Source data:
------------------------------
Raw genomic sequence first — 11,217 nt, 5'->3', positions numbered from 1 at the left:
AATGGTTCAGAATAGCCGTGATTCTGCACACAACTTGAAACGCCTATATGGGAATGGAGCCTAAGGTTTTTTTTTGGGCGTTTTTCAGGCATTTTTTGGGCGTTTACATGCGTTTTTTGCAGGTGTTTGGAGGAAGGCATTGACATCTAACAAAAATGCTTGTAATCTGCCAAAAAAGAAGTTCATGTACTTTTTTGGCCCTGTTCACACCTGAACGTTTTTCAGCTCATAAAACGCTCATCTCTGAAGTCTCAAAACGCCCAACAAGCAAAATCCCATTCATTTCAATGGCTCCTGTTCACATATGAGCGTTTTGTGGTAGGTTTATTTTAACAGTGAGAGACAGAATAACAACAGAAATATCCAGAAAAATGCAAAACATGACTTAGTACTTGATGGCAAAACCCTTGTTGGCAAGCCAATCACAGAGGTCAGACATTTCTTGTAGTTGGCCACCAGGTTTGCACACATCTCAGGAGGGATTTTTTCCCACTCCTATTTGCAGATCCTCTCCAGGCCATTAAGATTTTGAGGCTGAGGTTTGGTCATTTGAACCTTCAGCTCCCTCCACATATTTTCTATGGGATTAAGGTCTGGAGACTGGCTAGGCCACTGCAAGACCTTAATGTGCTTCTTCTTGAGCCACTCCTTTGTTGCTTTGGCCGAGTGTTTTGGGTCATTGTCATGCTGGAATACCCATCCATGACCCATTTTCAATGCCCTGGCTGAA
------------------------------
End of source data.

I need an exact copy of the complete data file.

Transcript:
Raw genomic sequence first — 11,217 nt, 5'->3', positions numbered from 1 at the left:
AATGGTTCAGAATAGCCGTGATTCTGCACACAACTTGAAACGCCTATATGGGAATGGAGCCTAAGGTTTTTTTTTGGGCGTTTTTCAGGCATTTTTTGGGCGTTTACATGCGTTTTTTGCAGGTGTTTGGAGGAAGGCATTGACATCTAACAAAAATGCTTGTAATCTGCCAAAAAAGAAGTTCATGTACTTTTTTGGCCCTGTTCACACCTGAACGTTTTTCAGCTCATAAAACGCTCATCTCTGAAGTCTCAAAACGCCCAACAAGCAAAATCCCATTCATTTCAATGGCTCCTGTTCACATATGAGCGTTTTGTGGTAGGTTTATTTTAACAGTGAGAGACAGAATAACAACAGAAATATCCAGAAAAATGCAAAACATGACTTAGTACTTGATGGCAAAACCCTTGTTGGCAAGCCAATCACAGAGGTCAGACATTTCTTGTAGTTGGCCACCAGGTTTGCACACATCTCAGGAGGGATTTTTTCCCACTCCTATTTGCAGATCCTCTCCAGGCCATTAAGATTTTGAGGCTGAGGTTTGGTCATTTGAACCTTCAGCTCCCTCCACATATTTTCTATGGGATTAAGGTCTGGAGACTGGCTAGGCCACTGCAAGACCTTAATGTGCTTCTTCTTGAGCCACTCCTTTGTTGCTTTGGCCGAGTGTTTTGGGTCATTGTCATGCTGGAATACCCATCCATGACCCATTTTCAATGCCCTGGCTGAA